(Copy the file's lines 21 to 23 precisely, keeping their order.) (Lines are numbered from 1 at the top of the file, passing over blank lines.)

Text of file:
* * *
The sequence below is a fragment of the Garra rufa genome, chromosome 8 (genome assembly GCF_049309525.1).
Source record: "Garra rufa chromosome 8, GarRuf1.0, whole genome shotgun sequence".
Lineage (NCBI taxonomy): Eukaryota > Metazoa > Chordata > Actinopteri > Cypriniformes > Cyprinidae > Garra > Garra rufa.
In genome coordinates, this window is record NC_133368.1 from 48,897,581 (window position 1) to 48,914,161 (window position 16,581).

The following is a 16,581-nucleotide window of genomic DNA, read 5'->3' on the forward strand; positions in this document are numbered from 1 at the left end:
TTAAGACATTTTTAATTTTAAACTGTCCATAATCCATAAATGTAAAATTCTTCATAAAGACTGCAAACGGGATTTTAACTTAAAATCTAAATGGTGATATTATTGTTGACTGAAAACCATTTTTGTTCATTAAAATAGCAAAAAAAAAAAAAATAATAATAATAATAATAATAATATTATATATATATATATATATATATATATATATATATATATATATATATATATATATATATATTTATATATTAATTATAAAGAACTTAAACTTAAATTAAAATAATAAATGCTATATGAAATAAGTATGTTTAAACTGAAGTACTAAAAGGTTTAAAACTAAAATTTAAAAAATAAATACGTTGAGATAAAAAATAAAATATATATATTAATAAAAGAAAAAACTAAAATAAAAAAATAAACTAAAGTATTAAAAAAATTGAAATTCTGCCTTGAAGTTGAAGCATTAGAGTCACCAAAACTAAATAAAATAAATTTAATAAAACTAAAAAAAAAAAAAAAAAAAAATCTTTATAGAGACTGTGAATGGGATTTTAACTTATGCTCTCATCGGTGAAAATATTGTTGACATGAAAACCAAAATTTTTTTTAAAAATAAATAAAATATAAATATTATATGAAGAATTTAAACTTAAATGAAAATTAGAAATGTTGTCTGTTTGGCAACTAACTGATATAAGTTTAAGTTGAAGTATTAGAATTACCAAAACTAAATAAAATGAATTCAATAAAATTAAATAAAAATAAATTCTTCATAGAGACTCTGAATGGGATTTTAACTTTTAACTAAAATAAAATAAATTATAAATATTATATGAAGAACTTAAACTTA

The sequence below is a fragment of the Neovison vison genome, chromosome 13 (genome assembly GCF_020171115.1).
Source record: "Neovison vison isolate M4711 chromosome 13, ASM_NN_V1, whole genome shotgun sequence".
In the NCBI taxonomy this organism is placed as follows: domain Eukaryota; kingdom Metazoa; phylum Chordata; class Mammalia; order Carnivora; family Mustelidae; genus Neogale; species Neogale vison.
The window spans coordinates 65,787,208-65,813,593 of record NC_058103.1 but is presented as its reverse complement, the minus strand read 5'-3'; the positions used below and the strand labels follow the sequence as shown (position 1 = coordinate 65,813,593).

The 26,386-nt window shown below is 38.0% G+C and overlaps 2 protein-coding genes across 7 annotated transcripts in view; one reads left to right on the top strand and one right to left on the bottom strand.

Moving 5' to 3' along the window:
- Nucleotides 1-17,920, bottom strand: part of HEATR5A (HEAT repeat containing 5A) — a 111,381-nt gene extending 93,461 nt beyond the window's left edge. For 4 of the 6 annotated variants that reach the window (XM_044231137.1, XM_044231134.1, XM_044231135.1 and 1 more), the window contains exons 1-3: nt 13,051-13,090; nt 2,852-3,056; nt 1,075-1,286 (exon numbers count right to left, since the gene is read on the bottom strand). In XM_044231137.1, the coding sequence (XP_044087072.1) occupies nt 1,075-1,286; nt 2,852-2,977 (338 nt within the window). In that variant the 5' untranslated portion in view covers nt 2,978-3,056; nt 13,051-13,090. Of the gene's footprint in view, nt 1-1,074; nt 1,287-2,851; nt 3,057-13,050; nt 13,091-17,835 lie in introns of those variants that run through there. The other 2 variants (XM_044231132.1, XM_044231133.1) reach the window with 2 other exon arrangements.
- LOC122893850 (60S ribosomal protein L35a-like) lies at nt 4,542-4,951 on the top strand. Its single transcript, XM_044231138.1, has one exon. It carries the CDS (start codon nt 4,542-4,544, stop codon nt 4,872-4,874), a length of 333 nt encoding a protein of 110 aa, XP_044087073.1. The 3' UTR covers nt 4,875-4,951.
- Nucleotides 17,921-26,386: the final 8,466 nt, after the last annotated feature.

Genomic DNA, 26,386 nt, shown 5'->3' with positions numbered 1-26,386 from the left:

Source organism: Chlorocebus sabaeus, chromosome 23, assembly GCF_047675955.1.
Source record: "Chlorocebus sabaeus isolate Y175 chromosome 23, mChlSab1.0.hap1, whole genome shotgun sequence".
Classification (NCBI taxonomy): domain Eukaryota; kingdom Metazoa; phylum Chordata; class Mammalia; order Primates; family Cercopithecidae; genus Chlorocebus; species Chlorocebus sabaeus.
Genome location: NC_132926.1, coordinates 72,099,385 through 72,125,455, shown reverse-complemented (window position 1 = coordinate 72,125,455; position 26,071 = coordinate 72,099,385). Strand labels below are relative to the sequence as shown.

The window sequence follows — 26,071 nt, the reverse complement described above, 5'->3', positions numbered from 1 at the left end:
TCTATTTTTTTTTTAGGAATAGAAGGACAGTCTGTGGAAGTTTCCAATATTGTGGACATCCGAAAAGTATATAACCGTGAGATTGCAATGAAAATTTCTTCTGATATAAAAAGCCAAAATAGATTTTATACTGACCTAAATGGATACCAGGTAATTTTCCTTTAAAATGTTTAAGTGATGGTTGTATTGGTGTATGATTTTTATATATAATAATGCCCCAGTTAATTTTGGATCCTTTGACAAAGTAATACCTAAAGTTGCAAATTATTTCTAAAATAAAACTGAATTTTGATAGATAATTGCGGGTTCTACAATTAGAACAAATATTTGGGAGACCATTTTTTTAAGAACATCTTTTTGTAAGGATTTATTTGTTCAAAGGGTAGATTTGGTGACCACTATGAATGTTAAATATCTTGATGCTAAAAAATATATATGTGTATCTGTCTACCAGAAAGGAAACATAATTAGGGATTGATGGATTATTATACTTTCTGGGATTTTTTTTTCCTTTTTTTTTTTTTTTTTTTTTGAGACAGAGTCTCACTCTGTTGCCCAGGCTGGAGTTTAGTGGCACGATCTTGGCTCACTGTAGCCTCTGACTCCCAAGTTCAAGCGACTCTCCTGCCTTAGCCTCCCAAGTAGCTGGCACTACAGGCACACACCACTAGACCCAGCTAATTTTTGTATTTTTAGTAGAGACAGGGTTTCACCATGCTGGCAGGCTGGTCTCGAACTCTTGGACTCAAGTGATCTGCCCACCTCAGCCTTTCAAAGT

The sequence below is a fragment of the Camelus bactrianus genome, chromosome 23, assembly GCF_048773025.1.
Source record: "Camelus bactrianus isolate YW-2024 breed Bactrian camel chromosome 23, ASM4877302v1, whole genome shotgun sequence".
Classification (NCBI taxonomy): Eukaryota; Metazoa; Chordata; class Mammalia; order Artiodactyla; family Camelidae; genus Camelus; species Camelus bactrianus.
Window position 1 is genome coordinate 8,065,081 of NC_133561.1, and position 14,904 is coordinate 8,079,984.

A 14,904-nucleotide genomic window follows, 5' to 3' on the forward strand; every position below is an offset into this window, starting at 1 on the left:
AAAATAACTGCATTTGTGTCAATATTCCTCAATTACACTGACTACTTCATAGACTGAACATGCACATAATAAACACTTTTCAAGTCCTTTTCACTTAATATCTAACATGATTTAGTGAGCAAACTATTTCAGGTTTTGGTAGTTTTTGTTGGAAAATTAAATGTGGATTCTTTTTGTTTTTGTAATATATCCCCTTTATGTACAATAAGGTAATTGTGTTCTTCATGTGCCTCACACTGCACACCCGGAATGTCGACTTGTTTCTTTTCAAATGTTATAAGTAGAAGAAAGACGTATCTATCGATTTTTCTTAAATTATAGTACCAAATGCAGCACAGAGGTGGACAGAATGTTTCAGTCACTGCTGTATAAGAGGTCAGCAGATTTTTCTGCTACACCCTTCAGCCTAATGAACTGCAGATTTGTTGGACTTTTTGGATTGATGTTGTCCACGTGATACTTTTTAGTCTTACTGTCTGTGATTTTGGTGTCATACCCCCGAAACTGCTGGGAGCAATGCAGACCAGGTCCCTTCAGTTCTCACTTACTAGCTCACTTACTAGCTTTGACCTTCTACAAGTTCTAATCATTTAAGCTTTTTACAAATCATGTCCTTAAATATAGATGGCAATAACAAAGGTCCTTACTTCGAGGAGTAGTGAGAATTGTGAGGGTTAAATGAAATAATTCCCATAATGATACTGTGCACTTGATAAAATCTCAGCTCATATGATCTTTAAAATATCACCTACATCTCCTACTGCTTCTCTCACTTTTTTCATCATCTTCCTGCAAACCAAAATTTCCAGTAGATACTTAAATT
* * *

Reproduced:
The window sequence follows — 26,071 nt, the reverse complement described above, 5'->3', positions numbered from 1 at the left end:
TCTATTTTTTTTTTAGGAATAGAAGGACAGTCTGTGGAAGTTTCCAATATTGTGGACATCCGAAAAGTATATAACCGTGAGATTGCAATGAAAATTTCTTCTGATATAAAAAGCCAAAATAGATTTTATACTGACCTAAATGGATACCAGGTAATTTTCCTTTAAAATGTTTAAGTGATGGTTGTATTGGTGTATGATTTTTATATATAATAATGCCCCAGTTAATTTTGGATCCTTTGACAAAGTAATACCTAAAGTTGCAAATTATTTCTAAAATAAAACTGAATTTTGATAGATAATTGCGGGTTCTACAATTAGAACAAATATTTGGGAGACCATTTTTTTAAGAACATCTTTTTGTAAGGATTTATTTGTTCAAAGGGTAGATTTGGTGACCACTATGAATGTTAAATATCTTGATGCTAAAAAATATATATGTGTATCTGTCTACCAGAAAGGAAACATAATTAGGGATTGATGGATTATTATACTTTCTGGGATTTTTTTTTCCTTTTTTTTTTTTTTTTTTTTTGAGACAGAGTCTCACTCTGTTGCCCAGGCTGGAGTTTAGTGGCACGATCTTGGCTCACTGTAGCCTCTGACTCCCAAGTTCAAGCGACTCTCCTGCCTTAGCCTCCCAAGTAGCTGGCACTACAGGCACACACCACTAGACCCAGCTAATTTTTGTATTTTTAGTAGAGACAGGGTTTCACCATGCTGGCAGGCTGGTCTCGAACTCTTGGACTCAAGTGATCTGCCCACCTCAGCCTTTCAAAGT

The sequence below is a fragment of the Camelus bactrianus genome, chromosome 23, assembly GCF_048773025.1.